Conventional wisdom might suggest that a thin piece of sheet or plate metal couldn’t cause issues for the heavy-duty components of a press brake or plate roll, but such thinking would be incorrect. When a metalworking machine pushes against a workpiece, that workpiece pushes back. That’s simple physics—for every action there is an equal and opposite reaction. This resistance of the workpiece to be bent or rolled causes a slight but measurable deflection in the machine’s bending or rolling components, and that deflection can then be transferred back into the metal. This will cause the center of the workpiece to be bowed outward in a barrel or canoe shape, with a diameter or angle wider than the ends of the finished piece.

“Compensating for Something?”

Since the center of a press brake or plate roll will “give” a little when compared to the ends where the ram and bed or rolls are held firmly, the only way to keep things parallel in a bending or rolling operation is to change the machine so that the forming surfaces themselves are no longer parallel but are closer together in the middle. Adding a curve, or “crown,” to the machine will increase the force in the middle to balance the deflection that naturally occurs.

Crowning compensation in a press brake can be supplied in a few ways:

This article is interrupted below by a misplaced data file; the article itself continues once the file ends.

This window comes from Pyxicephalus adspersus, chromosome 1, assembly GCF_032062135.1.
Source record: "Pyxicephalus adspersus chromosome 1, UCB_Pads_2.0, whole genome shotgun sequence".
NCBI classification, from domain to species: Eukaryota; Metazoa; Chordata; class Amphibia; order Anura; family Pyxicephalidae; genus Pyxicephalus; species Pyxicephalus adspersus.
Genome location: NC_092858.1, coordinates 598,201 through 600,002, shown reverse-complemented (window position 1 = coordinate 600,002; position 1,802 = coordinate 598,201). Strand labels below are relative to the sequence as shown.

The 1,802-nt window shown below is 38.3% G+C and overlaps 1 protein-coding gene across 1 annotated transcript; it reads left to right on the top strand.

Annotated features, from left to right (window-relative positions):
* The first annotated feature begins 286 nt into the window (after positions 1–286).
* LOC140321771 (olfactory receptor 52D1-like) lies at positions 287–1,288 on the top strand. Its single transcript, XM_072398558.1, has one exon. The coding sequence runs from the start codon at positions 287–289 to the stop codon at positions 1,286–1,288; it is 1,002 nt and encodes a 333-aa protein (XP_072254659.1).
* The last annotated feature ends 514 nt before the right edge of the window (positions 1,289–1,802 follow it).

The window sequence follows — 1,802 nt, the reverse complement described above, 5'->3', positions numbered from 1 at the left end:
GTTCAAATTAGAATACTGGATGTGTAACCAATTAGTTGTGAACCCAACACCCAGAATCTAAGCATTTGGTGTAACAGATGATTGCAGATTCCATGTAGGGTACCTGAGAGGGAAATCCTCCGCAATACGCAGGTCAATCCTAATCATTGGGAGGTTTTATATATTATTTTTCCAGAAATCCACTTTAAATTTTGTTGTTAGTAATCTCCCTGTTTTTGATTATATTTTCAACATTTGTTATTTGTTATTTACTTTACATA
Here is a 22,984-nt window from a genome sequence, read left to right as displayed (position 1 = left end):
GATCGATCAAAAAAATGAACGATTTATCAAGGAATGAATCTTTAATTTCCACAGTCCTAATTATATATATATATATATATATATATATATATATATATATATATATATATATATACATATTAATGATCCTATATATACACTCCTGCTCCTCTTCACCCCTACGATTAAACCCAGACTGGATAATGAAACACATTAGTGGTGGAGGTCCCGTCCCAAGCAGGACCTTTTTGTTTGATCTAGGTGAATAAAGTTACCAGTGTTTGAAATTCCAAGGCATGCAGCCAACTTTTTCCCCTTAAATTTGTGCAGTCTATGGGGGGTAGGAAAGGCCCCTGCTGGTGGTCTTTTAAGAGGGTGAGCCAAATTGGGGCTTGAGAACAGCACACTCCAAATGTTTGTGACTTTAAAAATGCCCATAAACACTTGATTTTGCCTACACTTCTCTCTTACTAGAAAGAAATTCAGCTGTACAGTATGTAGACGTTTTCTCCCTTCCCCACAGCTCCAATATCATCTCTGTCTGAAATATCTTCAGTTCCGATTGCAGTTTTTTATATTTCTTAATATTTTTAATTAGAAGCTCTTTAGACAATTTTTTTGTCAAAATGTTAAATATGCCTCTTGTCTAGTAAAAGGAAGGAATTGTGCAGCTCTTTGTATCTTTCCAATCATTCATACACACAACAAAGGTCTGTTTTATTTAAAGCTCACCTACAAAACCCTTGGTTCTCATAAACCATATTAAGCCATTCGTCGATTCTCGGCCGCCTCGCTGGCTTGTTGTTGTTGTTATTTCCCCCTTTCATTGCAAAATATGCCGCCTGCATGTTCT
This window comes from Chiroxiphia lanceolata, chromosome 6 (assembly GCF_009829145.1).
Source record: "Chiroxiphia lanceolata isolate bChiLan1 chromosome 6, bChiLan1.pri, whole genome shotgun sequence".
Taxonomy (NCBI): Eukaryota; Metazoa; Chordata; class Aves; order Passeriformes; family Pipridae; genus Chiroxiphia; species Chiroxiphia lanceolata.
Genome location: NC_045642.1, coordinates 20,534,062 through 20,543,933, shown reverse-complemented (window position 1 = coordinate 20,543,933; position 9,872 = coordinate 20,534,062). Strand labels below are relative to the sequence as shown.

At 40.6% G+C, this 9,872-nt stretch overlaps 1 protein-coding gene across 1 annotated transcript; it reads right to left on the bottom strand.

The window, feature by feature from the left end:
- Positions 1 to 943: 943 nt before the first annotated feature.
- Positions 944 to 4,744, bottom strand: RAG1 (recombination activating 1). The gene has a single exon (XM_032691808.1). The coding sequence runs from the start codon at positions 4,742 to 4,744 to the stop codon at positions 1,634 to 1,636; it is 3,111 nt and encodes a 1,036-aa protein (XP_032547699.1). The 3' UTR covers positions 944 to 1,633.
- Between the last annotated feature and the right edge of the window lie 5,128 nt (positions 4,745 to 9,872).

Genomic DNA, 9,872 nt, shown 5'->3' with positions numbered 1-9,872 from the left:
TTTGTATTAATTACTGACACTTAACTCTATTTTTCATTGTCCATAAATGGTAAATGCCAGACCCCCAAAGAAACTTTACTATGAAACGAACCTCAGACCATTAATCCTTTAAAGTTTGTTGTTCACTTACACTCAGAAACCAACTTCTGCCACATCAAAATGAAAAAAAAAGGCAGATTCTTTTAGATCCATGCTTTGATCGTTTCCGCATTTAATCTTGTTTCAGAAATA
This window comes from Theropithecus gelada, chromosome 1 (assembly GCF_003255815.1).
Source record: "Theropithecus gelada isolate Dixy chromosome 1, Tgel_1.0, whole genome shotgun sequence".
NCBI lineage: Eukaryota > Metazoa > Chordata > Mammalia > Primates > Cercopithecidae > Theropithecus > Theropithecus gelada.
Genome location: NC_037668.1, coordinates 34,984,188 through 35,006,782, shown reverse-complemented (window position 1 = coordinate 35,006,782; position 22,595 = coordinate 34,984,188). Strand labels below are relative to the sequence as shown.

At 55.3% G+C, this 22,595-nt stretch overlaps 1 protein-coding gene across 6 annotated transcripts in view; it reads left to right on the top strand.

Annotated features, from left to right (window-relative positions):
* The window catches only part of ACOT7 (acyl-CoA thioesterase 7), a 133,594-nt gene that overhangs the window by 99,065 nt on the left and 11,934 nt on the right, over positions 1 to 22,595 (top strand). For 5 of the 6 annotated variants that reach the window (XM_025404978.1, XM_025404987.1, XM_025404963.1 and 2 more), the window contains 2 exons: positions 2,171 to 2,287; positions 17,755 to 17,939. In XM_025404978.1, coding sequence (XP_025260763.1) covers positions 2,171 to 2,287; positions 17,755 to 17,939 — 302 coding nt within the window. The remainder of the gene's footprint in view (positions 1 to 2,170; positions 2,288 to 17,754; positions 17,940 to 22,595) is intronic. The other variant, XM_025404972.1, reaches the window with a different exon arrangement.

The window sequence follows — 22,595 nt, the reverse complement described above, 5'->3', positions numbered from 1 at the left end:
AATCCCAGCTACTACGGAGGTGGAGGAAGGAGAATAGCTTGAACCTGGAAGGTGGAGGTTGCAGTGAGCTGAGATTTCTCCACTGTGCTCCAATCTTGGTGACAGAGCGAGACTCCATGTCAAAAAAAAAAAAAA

• Shimming by hand, where press brake operators add thin strips of metal or another material between the bottom die and the bed.
  • Adding a mechanical crowning system between the bottom die rail and the bed. The system consists of two matching pieces of metal with a wave or wedge-like pattern cut in between them. The pieces are moved lengthwise across each other by being cranked—either manually or motorized—and begin to move further apart as each wave rides up the matching side. The waves have a greater steepness towards the middle of the pieces, so the center raises more than the edges, providing an adjustable crown.
  • Buying a press brake with hydraulic crowning built into the bed. This consists of one or more hydraulic cylinders raising the center of the bed as the ram moves down to compensate for deflection.

Crowning compensation in a plate roll can be provided in different ways:

  • Adding shims in the middle of the rolls.
  • Reducing the pinch pressure.
  • Slowing the rolling speed.
  • Installing an overhead support to help limit deflection.
  • Acquiring a top roll with built-in crowning. Such a roll is shaped by a CNC lathe into a slight barrel contour that has a larger diameter in the center.

Call an Expert

If you need to learn more about crowning before your next job—or your next machine purchase—call your local machinery or service provider and pick their brains about what type of crowning will work best for your upcoming jobs. Deflection may be the curse of metalworking, but plenty of crowning solutions exist to cure even your most challenging bending and rolling projects.